How 12 Facebook posts raised over $1M

As a content marketer, I’m always learning about how to write better. So, when Humans of New York captivated me and over 40,000 others to donate over $1,000,000 to help a family-run restaurant in Georgia I couldn’t help but want to know how he did it.

By Ryan Carruthers

April 3, 2021

While scrolling aimlessly through my Facebook feed, I stopped on a post by Humans of New York. I saw a picture of what I assumed was a husband and wife standing together with a kitchen in the backdrop. 

They looked serious with their arms crossed and serious expressions. The post indicated that it was the first of twelve, which meant that this tough-looking couple must have a good story.

“After reading the first posts, I had to see the second, the third, the fourth, etc. I was hooked. And clearly, I wasn’t the only one.”

After reading the first posts, I had to see the second, the third, the fourth, etc. I was hooked. And clearly, I wasn’t the only one. After spending the better part of an hour reading all twelve posts and shamelessly tearing up more than once, I saw a fundraising link at the bottom. 

I was invested in their story and felt I had to support them. When I clicked the GoFundMe link, I saw that I wasn’t the only one who felt that way.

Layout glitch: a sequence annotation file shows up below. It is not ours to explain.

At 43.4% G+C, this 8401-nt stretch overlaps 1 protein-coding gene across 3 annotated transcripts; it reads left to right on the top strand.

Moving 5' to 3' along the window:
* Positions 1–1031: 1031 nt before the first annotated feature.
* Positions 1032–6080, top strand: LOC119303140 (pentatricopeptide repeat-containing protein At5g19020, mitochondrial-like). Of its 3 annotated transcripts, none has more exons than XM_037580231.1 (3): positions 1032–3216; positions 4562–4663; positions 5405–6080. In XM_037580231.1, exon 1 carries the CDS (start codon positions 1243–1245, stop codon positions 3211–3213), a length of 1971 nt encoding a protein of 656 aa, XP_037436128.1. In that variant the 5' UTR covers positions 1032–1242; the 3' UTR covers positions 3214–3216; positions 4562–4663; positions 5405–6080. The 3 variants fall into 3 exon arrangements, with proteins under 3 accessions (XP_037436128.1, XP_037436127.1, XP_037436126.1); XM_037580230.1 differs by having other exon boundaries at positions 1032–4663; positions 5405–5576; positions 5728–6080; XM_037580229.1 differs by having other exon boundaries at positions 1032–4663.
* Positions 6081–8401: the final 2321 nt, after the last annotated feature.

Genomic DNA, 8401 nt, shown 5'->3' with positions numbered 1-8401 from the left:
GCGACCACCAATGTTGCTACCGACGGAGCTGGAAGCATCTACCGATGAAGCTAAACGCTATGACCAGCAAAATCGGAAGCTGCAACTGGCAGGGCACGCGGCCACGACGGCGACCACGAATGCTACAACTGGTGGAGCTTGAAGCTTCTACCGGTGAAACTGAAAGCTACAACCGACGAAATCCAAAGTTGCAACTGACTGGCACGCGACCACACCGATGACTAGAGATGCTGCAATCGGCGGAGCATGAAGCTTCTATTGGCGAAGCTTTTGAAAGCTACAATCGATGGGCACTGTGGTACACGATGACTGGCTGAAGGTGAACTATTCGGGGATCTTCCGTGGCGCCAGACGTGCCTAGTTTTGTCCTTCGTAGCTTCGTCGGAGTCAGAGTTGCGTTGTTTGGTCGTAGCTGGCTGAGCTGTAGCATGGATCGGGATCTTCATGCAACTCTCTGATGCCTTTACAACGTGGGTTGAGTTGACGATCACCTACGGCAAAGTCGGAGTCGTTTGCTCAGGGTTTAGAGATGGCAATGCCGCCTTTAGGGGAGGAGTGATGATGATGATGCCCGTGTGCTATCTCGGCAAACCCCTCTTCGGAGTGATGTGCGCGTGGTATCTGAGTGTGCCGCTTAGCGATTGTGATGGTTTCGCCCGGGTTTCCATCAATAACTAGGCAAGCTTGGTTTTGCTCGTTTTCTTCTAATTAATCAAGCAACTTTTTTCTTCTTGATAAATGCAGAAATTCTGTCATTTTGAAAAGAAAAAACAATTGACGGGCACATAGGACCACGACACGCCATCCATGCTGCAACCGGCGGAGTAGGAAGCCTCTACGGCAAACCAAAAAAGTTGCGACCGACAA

Humans of New York captivated me and over 40,000 others to cumulatively blow past the goal of $500,000 and donate over $1,000,000 to help a family-run restaurant in Georgia. Wow.

Why does this matter?

As a content marketer, I’m constantly reading and learning about how to write better. Writing compelling introductions and hooks are essential skills for writers because it determines if audiences will stick around to hear what else you have to say. 

What journalists call the leade, the introduction needs to pull the reader into the story and keep them engaged.

So, when I realized that the Humans of New York post had so effectively hooked me for almost an hour and compelled me to hand over my money, I couldn’t help but want to know how he did it.

Let’s back up: who is HONY and Cristy’s Kitchen?

Humans of New York

Humans of New York (or HONY) was a passion project of Brandon Stanton back in 2010. He planned to take 10,000 portraits of New Yorkers to plot across a map of the city.